Freelance Project Managers Have an Opportunity to Embrace—And Elevate—The Team Culture
By Priya Patra
In the gig economy, freelance workers are everywhere—and they're not going away. Nearly 80 percent of executives expect that freelance and other contingent workers will substantially replace full-time employees in the coming years, according to a 2019 global survey by Mercer. But for short-term and external project professionals, it can be difficult to quickly assimilate, because the culture on project teams is often already firmly established.
Yet seamless integration is possible. I first worked with a freelance project manager a couple of years ago on a multi-vendor project to implement a procure-to-pay system in multiple countries. And he helped me realize there are concrete steps freelancers can take to accelerate the transition and earn the trust of the team.
TRY BITE-SIZED IMMERSION
The best way freelancers can learn about the team culture is to start by analyzing small, targeted tasks. For example, you can review the delivery process—reviews, testing and quality checks. This helps an outsider gain an insider's view of team morale and culture in the context of actual project tasks. By experiencing the high and low points within the team on a given task, you immediately gain empathy—and are able to show it in your engagement with team members.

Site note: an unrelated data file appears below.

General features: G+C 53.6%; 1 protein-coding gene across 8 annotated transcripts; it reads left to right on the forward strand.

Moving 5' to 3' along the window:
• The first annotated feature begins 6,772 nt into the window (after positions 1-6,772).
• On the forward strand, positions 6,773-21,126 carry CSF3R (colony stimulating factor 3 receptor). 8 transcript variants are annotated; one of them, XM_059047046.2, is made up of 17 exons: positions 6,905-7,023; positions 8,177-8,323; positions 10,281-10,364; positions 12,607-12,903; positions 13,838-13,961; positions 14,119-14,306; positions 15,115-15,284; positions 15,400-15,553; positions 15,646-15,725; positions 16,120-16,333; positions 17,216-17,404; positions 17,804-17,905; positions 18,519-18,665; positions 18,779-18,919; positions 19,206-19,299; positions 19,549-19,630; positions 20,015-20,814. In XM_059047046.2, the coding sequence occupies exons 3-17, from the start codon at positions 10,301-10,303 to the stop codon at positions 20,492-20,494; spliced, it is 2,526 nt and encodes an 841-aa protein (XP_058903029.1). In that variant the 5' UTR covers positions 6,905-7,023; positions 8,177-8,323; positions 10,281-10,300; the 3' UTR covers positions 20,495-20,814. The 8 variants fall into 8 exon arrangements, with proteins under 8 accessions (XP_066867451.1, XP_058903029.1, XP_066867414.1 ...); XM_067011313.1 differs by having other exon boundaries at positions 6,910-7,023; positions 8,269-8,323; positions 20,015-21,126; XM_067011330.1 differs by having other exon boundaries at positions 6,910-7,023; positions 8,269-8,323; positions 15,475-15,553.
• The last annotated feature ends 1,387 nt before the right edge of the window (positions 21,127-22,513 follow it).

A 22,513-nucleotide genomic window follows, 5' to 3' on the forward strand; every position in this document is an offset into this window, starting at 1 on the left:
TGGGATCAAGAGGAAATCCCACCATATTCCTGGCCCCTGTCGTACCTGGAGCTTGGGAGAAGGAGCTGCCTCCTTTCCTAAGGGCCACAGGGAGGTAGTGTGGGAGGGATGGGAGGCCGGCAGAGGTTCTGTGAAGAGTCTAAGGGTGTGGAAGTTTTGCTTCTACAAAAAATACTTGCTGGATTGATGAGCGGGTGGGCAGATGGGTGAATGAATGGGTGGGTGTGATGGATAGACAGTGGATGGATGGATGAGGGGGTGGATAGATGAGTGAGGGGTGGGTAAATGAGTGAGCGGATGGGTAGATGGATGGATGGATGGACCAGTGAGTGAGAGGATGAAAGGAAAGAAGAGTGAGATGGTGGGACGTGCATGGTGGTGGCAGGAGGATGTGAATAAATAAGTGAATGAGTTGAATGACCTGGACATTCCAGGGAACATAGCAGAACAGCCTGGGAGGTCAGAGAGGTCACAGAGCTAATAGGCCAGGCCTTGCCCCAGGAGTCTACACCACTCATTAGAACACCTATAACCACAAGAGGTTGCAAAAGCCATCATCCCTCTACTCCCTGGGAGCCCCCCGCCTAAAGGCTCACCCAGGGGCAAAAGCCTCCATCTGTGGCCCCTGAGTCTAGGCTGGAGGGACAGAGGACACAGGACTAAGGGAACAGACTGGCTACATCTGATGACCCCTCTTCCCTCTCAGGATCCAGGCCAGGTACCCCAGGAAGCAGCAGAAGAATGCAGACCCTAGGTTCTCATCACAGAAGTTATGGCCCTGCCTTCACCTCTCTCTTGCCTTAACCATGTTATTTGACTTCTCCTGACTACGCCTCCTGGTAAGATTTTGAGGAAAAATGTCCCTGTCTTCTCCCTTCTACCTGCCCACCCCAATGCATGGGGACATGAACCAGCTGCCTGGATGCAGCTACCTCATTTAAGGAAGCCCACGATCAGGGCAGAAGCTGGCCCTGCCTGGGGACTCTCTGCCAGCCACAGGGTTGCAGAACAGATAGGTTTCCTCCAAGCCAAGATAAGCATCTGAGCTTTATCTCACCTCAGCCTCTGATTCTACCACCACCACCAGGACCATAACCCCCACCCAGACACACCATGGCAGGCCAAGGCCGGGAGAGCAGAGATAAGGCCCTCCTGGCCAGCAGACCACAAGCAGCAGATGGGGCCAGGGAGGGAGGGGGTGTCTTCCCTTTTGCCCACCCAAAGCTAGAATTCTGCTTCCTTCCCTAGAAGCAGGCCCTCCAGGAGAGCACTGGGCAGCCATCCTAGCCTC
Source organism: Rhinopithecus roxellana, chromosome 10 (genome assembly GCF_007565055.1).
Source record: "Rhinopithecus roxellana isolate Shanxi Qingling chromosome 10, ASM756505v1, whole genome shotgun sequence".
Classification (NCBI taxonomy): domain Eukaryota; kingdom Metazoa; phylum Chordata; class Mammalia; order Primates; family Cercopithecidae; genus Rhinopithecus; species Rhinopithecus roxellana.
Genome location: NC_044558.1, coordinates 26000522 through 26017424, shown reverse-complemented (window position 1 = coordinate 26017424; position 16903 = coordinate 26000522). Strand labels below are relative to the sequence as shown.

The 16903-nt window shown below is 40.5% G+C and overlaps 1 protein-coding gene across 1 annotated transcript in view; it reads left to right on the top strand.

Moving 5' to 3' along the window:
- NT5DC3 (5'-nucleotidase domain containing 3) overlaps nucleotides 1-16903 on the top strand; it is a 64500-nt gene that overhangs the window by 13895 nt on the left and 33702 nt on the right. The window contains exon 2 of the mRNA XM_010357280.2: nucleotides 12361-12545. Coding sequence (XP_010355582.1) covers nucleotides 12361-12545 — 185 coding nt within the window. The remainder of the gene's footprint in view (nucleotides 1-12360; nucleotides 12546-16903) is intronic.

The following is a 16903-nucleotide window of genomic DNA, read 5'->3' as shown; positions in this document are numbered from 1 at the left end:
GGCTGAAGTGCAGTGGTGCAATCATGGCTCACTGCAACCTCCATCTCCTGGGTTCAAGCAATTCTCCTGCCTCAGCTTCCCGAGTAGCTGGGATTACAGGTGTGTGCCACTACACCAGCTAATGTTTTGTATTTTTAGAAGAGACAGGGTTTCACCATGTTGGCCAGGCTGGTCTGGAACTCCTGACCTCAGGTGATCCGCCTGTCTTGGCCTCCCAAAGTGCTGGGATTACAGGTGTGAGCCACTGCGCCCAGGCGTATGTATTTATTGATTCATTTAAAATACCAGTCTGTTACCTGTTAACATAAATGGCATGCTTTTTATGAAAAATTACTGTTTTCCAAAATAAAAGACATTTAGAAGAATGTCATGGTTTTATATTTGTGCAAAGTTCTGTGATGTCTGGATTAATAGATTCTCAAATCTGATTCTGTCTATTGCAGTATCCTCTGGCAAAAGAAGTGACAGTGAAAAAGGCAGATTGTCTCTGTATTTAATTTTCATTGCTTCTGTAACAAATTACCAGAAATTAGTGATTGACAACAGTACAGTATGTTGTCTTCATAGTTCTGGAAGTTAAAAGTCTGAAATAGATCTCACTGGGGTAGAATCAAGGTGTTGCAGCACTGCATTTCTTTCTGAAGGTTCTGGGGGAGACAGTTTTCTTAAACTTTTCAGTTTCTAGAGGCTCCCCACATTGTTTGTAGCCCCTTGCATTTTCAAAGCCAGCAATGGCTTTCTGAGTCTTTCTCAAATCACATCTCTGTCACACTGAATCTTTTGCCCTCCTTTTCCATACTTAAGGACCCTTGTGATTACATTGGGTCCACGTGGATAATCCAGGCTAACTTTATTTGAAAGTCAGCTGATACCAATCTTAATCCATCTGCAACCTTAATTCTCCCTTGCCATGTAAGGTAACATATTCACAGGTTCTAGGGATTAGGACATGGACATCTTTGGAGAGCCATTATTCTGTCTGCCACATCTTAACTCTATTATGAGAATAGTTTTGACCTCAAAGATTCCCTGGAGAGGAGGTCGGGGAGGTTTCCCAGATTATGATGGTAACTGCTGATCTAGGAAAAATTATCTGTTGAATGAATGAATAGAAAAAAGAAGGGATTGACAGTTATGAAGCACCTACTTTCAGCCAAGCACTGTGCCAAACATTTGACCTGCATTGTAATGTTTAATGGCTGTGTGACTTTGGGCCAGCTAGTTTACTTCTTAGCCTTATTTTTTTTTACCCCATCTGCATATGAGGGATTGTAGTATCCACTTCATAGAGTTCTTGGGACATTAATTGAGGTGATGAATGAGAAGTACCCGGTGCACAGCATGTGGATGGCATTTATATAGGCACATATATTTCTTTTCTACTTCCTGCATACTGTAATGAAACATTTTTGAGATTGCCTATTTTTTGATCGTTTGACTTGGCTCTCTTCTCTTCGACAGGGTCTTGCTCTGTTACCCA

ENGAGE PERSONALLY—AND DIRECTLY
It's easy for an outsider to default to email as the go-to form of communication for daily standups or even brainstorms, particularly if that project manager is working off-site. But face-to-face engagement is necessary to strengthen your bond with the team. When I worked with a freelance project manager the first time, we met in person every two months and had regularly scheduled video calls to foster strong interaction. At the very least, freelance project managers should meet team members in person for every major milestone, such as system integration testing or user acceptance testing.
BECOME A SHORT-TERM MENTOR
The first freelance project manager I worked with became a mentor to some team members and engaged with them on social media so he could see beyond their work lives. This approach had a mutual payoff. During a critical user-acceptance testing phase, the freelance project manager gave a team member time off to celebrate an anniversary. In return, the team member worked extra hours during another critical phase on short notice. The rest of the team noticed the gestures—and respected the freelance project manager even more.
In this sharing economy, there's no doubt teams will see more freelance project managers. Those who take the time and effort to truly integrate themselves within the team will leave a lasting impression. PM
|Priya Patra, PMP, is a regular contributor to ProjectManagement.com and a program manager in the IT sector who lives in Mumbai, India.|